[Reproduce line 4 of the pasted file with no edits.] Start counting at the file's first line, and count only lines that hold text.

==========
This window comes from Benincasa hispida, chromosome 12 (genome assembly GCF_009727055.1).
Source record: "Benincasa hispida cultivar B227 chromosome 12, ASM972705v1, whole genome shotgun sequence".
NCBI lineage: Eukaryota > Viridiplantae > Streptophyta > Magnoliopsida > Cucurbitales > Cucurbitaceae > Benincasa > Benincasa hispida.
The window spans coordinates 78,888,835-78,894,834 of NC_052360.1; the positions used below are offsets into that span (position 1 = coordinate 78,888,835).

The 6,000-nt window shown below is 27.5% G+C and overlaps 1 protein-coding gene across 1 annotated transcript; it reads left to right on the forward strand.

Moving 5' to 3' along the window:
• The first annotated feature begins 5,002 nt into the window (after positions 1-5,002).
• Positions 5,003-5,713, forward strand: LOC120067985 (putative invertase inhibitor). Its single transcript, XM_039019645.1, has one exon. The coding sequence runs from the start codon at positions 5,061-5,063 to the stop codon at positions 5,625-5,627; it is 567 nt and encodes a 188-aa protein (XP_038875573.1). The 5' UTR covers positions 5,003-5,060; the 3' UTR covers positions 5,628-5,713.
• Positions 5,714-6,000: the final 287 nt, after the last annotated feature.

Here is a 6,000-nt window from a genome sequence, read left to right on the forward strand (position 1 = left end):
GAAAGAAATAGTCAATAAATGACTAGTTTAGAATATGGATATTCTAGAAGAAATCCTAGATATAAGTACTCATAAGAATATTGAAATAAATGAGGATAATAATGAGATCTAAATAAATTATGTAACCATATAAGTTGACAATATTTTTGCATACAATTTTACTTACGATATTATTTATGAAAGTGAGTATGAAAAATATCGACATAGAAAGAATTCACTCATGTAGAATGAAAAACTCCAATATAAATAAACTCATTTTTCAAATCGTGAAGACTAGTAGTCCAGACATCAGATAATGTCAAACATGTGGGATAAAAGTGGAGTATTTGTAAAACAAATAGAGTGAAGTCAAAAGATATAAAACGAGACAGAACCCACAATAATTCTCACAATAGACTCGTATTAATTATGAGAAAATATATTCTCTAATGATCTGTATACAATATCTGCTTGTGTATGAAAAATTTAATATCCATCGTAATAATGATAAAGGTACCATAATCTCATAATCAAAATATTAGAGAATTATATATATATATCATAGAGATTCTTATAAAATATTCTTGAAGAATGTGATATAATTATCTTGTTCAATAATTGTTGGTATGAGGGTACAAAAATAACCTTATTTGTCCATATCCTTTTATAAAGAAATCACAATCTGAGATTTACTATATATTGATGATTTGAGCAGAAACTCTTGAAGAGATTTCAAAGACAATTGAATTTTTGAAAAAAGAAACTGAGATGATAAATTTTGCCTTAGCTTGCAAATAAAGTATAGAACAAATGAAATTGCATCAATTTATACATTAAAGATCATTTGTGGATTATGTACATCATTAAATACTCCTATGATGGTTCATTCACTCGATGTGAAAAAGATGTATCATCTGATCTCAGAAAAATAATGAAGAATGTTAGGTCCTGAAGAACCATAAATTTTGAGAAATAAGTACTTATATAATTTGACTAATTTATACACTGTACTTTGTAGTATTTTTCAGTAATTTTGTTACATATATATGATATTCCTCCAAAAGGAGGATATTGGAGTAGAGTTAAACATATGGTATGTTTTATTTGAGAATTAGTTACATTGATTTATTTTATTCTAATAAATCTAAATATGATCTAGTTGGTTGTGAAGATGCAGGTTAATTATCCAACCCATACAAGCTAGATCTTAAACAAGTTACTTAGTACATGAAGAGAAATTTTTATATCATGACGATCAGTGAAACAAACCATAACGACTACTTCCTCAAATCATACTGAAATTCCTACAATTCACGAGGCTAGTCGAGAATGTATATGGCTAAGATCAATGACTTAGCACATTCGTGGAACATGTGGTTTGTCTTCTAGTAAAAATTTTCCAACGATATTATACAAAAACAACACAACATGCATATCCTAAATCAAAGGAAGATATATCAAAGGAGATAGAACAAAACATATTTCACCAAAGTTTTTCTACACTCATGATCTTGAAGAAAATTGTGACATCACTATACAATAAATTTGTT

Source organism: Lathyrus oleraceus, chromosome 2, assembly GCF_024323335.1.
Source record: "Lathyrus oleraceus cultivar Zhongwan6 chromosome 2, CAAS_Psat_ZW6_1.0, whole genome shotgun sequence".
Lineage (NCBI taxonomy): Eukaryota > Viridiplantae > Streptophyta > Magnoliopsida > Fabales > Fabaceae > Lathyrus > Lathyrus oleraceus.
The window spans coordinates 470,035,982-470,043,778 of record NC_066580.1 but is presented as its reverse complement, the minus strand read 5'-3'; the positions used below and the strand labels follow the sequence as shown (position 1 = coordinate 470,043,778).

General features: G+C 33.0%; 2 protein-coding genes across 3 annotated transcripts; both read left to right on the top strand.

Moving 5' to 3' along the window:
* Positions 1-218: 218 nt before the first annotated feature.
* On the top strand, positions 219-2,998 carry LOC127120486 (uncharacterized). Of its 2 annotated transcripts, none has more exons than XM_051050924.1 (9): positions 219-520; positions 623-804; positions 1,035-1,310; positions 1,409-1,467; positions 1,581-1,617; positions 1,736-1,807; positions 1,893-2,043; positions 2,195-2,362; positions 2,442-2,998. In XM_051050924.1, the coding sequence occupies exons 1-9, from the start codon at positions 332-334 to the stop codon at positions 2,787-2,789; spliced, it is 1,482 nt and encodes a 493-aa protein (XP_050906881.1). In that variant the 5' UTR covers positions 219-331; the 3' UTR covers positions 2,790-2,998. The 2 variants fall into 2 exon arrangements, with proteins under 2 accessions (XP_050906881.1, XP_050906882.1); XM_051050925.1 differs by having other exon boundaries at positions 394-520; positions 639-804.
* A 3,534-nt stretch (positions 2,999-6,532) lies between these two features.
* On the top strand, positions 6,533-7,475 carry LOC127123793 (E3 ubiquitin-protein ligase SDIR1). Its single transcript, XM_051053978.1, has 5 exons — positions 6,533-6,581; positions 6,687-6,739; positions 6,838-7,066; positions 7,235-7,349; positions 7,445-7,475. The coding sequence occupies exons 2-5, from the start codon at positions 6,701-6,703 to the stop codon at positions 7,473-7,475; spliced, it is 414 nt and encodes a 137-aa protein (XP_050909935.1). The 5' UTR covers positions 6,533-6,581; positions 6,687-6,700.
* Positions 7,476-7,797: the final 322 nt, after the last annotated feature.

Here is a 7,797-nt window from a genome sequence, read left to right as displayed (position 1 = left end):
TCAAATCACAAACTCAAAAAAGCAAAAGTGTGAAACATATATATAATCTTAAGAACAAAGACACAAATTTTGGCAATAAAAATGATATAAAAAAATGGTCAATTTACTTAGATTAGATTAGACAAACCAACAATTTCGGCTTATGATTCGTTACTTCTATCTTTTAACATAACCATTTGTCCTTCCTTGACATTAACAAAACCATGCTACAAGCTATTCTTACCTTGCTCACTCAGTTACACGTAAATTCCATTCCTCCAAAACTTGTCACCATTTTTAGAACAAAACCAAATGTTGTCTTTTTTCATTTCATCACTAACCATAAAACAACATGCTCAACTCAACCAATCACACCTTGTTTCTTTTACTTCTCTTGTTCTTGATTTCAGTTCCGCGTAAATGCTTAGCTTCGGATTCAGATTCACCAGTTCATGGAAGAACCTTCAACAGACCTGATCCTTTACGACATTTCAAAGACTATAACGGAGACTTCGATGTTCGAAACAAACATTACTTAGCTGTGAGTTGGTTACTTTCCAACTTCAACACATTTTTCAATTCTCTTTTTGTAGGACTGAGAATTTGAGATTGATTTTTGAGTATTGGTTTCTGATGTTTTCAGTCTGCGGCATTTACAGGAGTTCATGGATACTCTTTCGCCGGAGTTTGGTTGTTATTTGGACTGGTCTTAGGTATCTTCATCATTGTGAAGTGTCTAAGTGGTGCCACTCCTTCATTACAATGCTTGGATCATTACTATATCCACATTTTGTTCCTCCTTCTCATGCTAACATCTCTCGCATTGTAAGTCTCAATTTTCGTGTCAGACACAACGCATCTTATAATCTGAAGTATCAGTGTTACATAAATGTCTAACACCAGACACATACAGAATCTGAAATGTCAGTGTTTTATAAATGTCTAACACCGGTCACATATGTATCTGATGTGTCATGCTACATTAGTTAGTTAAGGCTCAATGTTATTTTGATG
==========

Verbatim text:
The window spans coordinates 78,888,835-78,894,834 of NC_052360.1; the positions used below are offsets into that span (position 1 = coordinate 78,888,835).